Editorial: More open, frank discussions on education needed in this state

Monday’s public forum at the Lake Charles Civic Center regarding education in Louisiana certainly hit the mark on its intended

goal.

The forum, initiated by Louisiana Progress and co-sponsored by the American Press and the City of Lake Charles, sought to

create a constructive dialogue regarding the status and path of primary and secondary education in the state.

The overwhelming majority of the 150 that attended were teachers and school administrators, a larger than expected turnout,

but one that was somewhat disappointing because it was short on both parents and members of the business community.

Because of that, complaints about the education reforms being enacted by Gov. Bobby Jindal, state lawmakers and the state

Department of Education dominated the conversation.

That’s understandable. Teachers and

administrators have plenty to gripe about from how the new voucher

system that pays some

tuition for students from low -performing schools to move to

private schools was implemented to the uncertainty and unfairness

in the new system that will be used to evaluate them.

Part of their frustration stems from

the way the Jindal administration did not reach out to teachers and

value their input

in how the system should be reformed. Had the teachers’ opinions

been considered there may have been better buy-in on their

part.

‘‘The teachers have not been engaged

enough in the planning and implementation and I think what we heard

tonight was a lot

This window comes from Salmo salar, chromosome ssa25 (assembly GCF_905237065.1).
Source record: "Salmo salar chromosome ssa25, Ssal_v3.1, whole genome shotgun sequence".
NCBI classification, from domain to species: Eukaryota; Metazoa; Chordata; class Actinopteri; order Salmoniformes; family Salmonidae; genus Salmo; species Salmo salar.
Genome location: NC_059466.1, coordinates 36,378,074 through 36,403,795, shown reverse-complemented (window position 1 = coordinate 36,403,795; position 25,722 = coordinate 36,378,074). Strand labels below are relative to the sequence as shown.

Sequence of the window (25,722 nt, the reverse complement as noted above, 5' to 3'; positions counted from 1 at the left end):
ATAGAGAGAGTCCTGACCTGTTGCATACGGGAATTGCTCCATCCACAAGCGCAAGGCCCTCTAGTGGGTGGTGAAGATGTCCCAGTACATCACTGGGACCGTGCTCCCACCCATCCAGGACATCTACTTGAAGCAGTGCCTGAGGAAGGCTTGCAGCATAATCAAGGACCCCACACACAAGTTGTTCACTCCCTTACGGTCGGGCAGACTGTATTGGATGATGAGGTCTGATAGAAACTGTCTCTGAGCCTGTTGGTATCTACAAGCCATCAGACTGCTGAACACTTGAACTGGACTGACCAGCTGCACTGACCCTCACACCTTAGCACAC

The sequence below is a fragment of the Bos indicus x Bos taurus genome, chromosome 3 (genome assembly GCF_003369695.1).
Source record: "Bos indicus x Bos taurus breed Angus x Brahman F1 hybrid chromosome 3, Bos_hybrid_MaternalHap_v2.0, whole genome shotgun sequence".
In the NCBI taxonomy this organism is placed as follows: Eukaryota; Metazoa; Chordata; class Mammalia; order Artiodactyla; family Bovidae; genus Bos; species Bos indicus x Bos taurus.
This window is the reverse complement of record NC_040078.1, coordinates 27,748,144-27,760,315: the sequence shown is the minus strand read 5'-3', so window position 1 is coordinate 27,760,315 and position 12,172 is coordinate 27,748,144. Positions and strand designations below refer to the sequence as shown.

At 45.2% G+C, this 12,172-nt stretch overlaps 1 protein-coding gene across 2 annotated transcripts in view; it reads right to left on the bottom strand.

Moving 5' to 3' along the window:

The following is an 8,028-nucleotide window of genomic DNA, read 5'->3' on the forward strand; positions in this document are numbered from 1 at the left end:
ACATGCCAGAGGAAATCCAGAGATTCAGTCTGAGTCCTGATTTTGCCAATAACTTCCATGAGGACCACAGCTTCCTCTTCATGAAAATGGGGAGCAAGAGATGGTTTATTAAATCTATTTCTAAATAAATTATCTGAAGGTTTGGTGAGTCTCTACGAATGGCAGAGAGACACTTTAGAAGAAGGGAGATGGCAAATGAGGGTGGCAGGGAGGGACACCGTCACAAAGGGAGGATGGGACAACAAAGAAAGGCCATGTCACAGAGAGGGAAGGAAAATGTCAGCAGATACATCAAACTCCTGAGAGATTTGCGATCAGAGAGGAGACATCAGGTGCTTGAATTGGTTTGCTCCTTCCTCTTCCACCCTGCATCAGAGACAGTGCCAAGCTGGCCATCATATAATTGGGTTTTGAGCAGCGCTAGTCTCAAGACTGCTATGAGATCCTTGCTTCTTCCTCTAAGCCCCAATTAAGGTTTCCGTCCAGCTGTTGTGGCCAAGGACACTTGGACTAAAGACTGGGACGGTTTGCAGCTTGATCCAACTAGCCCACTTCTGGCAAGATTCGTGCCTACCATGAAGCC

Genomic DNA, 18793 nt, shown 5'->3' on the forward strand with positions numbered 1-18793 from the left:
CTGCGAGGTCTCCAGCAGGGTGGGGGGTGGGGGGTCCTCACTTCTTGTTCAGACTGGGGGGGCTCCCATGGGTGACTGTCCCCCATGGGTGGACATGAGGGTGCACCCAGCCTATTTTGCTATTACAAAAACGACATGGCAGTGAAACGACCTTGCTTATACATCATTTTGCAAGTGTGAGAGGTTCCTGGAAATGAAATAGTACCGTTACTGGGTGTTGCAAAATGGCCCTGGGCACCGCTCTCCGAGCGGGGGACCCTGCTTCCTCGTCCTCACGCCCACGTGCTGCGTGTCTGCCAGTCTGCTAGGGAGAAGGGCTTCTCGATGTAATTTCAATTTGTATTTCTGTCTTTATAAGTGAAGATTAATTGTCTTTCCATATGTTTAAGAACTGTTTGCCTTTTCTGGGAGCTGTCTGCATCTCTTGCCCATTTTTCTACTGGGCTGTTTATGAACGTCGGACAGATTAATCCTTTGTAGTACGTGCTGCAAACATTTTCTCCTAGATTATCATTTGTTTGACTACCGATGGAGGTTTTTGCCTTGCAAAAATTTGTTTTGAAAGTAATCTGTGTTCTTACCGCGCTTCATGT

of fear and frustration and a lack of information,’’ said Melissa

Flournoy, director of Louisiana Progress. ‘‘I’m hoping the

message back to the Louisiana Board of Elementary and Secondary

Education is we really need to do a better job informing our

teachers and providing training for them for the implementation of

all these reforms.’’

Holly Boffy, who represents Southwest Louisiana on the BESE board, came under repeated fire, but never flinched.

‘‘I will not stand here and tell you that our evaluation system is perfect, but I will tell you that it is much better than

not giving teachers feedback on their direction,’’ she said. ‘‘I see it as a step in the right direction.’’

At the same time, the teachers’ unions

at the state level must also shoulder part of the blame for not being

more proactive

and offering alternative suggestions and/or partnering with the

Jindal administration to craft reforms that all parties could

live with.

If there was a downside to the evening, it was that all of the complaints led to an evening where the plight of the student

took a backseat.

There was little discussion about how

to get parents and guardians more involved, the critical issue of early

childhood education,

the reinforcement of reading fundamentals and a host of other

issues that affect students learning and achievement.

That doesn’t mean the forum was a

failure. Quite the contrary. What it does mean is there needs to be more

open, frank discussions

where all the stakeholders participate, exchange ideas and pledge

to work cooperatively for the betterment students in Louisiana.

•••

This editorial was written by a member of the American Press Editorial Board. Its content reflects the collaborative opinion of the Board, whose members include Bobby Dower, Ken Stickney,

Jim Beam, Crystal Stevenson and Donna Price.